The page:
Microsoft has officially named a former employee of a Russian antivirus software firm as the suspect behind the Kelihos botnet attacks. The man was identified as Andrey Sabelnikov of St Petersburg, in a Microsoft legal filing.
According to Microsoft, Sabelnikov was the creator of the Kelihos botnet and that he used the software to control, operate, maintain and grow the Kelihos botnet by, among other things, infecting innocent users’ computers.
The “defendant currently works on a freelance basis for a software development and consulting firm”, wrote Microsoft in its legal filing, and pointed out that he used to work for an anti-virus firm.
“Prior to his current employment, defendant worked as a software engineer and project manager at a company that provided firewall, antivirus and security software. Defendant has a degree from the Department of Computer Systems and Programming, St Petersburg State University of Aerospace Instrument Engineering,” the filing claimed.
Richard Boscovich, senior attorney for Microsoft’s Digital Crimes Unit, explained in a blog post that it had reached a settlement with Piatti and DotFree in October and that, thanks to their co-operation and new evidence, the finger of blame had been firmly pointed at Sabelnikov.
“Microsoft is committed to following the evidence, wherever it leads us through the investigation, in order to hold Kelihos’ operators accountable for their actions. We believe this is important both because of the harm caused by Kelihos and because all botnet operators should understand that there are risks and consequences for engaging in malicious activity,” Boscovich wrote.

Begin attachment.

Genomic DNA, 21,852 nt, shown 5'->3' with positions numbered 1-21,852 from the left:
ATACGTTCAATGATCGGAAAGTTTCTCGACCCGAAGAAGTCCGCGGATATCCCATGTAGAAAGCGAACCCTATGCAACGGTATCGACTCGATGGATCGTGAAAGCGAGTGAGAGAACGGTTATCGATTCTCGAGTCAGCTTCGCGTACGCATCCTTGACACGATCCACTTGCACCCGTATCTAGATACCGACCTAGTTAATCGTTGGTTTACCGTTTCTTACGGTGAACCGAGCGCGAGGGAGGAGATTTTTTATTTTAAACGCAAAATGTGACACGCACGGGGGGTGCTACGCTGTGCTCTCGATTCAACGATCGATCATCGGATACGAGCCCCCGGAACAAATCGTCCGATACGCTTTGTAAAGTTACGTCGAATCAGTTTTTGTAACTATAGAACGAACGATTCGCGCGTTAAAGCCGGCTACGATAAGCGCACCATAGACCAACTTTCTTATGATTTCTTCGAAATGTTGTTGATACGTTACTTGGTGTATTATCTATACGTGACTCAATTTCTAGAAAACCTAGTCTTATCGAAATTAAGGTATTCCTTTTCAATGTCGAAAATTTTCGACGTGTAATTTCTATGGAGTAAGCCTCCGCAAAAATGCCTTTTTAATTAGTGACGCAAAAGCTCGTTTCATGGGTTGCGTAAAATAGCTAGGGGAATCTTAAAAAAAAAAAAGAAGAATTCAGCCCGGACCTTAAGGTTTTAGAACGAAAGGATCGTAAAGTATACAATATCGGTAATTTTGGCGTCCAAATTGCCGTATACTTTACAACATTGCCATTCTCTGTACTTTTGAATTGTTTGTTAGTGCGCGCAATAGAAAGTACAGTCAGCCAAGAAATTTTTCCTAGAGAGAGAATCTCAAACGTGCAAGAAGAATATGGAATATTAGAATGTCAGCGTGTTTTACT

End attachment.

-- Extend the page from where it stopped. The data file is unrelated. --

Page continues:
“We also remain committed to taking what we learn from takedown operations such as these to help better arm the ‘good guys’ in protecting people from the threat,” he added.
The public naming and shaming of a Russian Federation citizen comes at a time when many technology firms are hoping to pressure the Russian authorities to tackle their homegrown cybercriminals.
Earlier this month, for example, Facebook published the names of five Russian men it believed are part of the Koobface gang, whose malware has made the group millions of pounds. The company hoped that the public exposure will force the Russian authorities to investigate the group members who live a comfortable lifestyle in St Petersburg and have been known to Facebook since 2008.
And it seems that some Russian action is being taken. Russian investigators for example who are probing a fake pharmaceutical spam operation, recently said that clues and details about the Cutwail botnet and its creator had been discovered in chat logs. Whether this signals a committed Russian intent to clamp down on cyber crime remains to be seen.
Meanwhile, spam levels have been on the slide for a while now. Just before Christmas security researchers warned that criminals are not replacing botnets but are instead turning to more targeted attacks.